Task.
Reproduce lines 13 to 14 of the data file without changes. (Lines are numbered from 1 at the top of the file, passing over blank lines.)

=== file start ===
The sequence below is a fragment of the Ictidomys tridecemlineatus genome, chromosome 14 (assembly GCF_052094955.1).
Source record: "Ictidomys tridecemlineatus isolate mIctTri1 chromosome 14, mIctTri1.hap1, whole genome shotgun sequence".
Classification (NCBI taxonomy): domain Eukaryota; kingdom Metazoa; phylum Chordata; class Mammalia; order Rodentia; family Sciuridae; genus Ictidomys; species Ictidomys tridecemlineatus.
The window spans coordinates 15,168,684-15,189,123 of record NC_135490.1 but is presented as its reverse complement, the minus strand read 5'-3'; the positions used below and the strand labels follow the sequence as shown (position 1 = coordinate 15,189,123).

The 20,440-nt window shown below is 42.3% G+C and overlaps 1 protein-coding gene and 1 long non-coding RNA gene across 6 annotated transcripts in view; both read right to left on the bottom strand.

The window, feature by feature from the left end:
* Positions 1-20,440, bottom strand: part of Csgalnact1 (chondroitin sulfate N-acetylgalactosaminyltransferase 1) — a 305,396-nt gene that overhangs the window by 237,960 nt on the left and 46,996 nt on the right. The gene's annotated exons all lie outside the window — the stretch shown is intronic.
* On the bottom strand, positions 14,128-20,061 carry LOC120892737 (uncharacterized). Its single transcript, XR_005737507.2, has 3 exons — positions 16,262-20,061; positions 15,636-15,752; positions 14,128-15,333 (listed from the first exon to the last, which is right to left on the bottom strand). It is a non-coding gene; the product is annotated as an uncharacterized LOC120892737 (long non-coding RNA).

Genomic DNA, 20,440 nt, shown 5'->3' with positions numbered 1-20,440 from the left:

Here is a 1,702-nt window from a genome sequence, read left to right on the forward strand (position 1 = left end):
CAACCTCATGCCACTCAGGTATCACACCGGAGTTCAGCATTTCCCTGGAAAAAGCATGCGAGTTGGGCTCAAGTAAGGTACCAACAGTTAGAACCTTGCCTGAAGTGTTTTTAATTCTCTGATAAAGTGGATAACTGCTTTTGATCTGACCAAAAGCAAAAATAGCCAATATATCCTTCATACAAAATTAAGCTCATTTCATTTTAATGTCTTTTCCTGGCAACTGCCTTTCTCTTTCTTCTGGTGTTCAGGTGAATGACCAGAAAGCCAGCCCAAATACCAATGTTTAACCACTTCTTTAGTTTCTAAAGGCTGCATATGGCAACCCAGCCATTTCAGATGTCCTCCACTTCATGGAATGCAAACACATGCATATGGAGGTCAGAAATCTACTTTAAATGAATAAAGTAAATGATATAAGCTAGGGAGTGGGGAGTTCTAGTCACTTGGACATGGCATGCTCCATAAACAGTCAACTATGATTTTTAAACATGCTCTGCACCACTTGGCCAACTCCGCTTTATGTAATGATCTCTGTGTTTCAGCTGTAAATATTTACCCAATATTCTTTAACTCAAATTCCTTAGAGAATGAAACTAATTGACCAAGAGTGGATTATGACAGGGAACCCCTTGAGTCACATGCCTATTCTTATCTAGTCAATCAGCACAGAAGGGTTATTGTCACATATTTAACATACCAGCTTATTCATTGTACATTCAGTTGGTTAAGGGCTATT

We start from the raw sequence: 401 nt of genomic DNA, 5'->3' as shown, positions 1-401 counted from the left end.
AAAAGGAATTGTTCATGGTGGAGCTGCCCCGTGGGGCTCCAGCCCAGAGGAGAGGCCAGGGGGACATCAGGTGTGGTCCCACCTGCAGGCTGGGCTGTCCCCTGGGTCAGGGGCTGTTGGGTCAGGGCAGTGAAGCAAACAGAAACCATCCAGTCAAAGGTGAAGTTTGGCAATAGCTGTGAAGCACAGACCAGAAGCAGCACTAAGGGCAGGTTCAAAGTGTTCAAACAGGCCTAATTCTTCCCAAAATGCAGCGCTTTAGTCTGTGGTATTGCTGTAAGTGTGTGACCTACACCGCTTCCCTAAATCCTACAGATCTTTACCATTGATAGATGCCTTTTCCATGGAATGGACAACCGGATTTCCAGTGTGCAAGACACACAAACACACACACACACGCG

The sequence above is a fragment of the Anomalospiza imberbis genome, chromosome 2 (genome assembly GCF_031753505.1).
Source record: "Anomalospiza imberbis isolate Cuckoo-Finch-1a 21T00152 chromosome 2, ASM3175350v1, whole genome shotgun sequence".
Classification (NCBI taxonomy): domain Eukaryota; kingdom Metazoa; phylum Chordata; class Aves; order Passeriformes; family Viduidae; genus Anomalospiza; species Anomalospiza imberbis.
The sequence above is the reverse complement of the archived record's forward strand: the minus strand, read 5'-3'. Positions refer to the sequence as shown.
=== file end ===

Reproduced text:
AAAAGGAATTGTTCATGGTGGAGCTGCCCCGTGGGGCTCCAGCCCAGAGGAGAGGCCAGGGGGACATCAGGTGTGGTCCCACCTGCAGGCTGGGCTGTCCCCTGGGTCAGGGGCTGTTGGGTCAGGGCAGTGAAGCAAACAGAAACCATCCAGTCAAAGGTGAAGTTTGGCAATAGCTGTGAAGCACAGACCAGAAGCAGCACTAAGGGCAGGTTCAAAGTGTTCAAACAGGCCTAATTCTTCCCAAAATGCAGCGCTTTAGTCTGTGGTATTGCTGTAAGTGTGTGACCTACACCGCTTCCCTAAATCCTACAGATCTTTACCATTGATAGATGCCTTTTCCATGGAATGGACAACCGGATTTCCAGTGTGCAAGACACACAAACACACACACACACGCG

The sequence above is a fragment of the Anomalospiza imberbis genome, chromosome 2 (genome assembly GCF_031753505.1).